But his passions lay elsewhere — in rock climbing and in homebrewing. So when two friends who'd already gone to law school warned Adam that the legal profession might not be the right choice for him, he came up with another career path. "I talked to my dad and to another guy, and $90,000 later, we were in business," Adam remembers. That was in 1993, and twenty years later, Avery is still located in the same office park where it was founded — and still makes two of the three beers that Adam originally created: Ellie's Brown Ale and Out of Bounds Stout. (A third, Redpoint Amber Ale, is no longer in production.)
Avery didn't make a profit for the first ten years, growing slowly, if at all, but Adam planted the seeds for his success — and reputation — early by delving into some big, bold beer styles that most breweries weren't touching at the time, including its barley wine, Hog Heaven; its Belgian quadrupel, the Reverend; and Salvation, a Belgian golden ale.
Over the past five years, Avery has become best known for these specialty, barrel-aged and high-alcohol beers — creations that attract a cult following not just in Colorado, but with beer lovers across the country, who scour liquor stores and bars for brews like Maharaja, a double IPA that is both powerful and intricately delicate; Mephistopheles, an imperial stout that weighs in at around 16 percent ABV; and the Barrel Series of super-limited, one-off sour and wild ales.
And the company's growth — from twenty employees in 2010 to 91 today — has allowed it to plan for a new, $27 million, 68,000-square-foot campus in north Boulder. The project, which was announced in 2011, has been delayed by financial and bureaucratic factors, but it is now on track to break ground by the end of the year and could open in late 2014 or early 2015.
But specialty beers account for just a small percentage of Avery's output. The vast majority is its lineup of year-round "core" beers — two of which, White Rascal and Avery IPA, make up a whopping 60 percent of the brewery's annual production.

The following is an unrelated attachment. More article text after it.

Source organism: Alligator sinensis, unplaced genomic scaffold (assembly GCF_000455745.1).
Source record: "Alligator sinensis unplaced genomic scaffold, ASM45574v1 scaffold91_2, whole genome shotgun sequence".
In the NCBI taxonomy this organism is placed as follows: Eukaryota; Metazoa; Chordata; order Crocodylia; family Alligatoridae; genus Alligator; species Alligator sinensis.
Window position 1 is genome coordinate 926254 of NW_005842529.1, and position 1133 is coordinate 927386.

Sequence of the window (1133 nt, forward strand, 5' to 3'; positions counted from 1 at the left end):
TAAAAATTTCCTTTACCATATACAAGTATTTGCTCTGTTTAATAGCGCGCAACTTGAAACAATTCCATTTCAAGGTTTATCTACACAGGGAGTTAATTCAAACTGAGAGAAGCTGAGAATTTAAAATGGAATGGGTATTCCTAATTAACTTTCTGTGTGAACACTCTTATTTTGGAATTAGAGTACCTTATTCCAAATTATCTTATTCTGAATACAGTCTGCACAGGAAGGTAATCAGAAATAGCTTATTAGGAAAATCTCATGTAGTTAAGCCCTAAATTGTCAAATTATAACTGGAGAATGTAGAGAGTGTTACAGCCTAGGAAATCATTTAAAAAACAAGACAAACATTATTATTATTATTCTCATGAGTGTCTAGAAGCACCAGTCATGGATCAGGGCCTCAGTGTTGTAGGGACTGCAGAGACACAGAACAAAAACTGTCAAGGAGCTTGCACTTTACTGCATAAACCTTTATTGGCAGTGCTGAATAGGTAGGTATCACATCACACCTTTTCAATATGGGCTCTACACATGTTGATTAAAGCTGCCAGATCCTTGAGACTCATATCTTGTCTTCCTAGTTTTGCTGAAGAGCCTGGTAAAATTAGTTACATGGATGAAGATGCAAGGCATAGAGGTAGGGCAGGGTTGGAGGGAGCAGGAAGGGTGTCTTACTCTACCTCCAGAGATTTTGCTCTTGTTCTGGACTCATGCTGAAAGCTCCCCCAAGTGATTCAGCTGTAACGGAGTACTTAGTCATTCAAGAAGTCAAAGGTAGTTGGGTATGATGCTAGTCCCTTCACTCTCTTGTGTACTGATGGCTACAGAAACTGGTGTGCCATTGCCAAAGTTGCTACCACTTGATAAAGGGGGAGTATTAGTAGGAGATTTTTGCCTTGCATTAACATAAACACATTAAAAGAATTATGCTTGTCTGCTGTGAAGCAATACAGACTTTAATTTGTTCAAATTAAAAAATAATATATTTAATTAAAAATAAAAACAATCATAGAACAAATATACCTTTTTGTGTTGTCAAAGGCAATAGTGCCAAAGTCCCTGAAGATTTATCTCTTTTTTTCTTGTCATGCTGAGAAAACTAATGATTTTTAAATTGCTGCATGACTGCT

They're not Avery's sexiest beers, but that doesn't matter: Every Avery batch has to be perfect — or close to it — every time. If the batch doesn't have certain characteristics, what the brewery calls "specifications," then it doesn't leave the building. In 2012, Avery dumped 7 percent of all the beer it made because it didn't taste the way the brewery wanted it to taste, says Avery national marketing director Darin McGregor.
Determining whether the beer meets the specifications is a job that falls to Rob Christiansen. He heads up the quality-assurance department, which has a $300,000-plus annual budget and includes five people in addition to Christiansen: two biologists, a chemist, Antone and a yeast specialist and propagator. It's a huge staff for a brewery of Avery's size.
A molecular biologist by training, Christiansen has been at Avery for nearly eight years, and he cares a lot about the way his beer tastes and looks. He once found a shelf full of Avery anniversary beers going back seven years in a liquor store in Houston. Most were beers that weren't supposed to be aged. So he bought them all and dumped them. "That's just not how you want people to be experiencing your beer," he says.
Last year, Avery's brain trust started talking more and more about introducing a sensory panel to complement the technology they were already using. Technology like a cellometer, which counts the yeast cells and measures their health; a spectrophotometer, which uses light absorption to test for chemicals that produce off flavors, not to mention the bitterness of hops; and other meters that test for whether oxygen or CO2 has dissolved into the beer.
"But sensory panels are very expensive to set up," Christiansen says. There's the cost of the training and taking people out of their normal jobs to do the tasting, as well as purchasing the necessary supplies, like the flavor capsules that Antone drops into pitchers of beer during her sessions. "But we were always talking about it and about what we would be able to do when we had one," he continues, "and so finally we felt like it was ridiculous to wait any longer."
The sensory lab has now become one of the most important tools in the quality-assurance program. "You can have a whole bunch of things in a lab that tell you what's in the beer, but if it doesn't taste good, none of those things matter," Christiansen says. "That's where sensory comes in. That's the human part of the equation."**********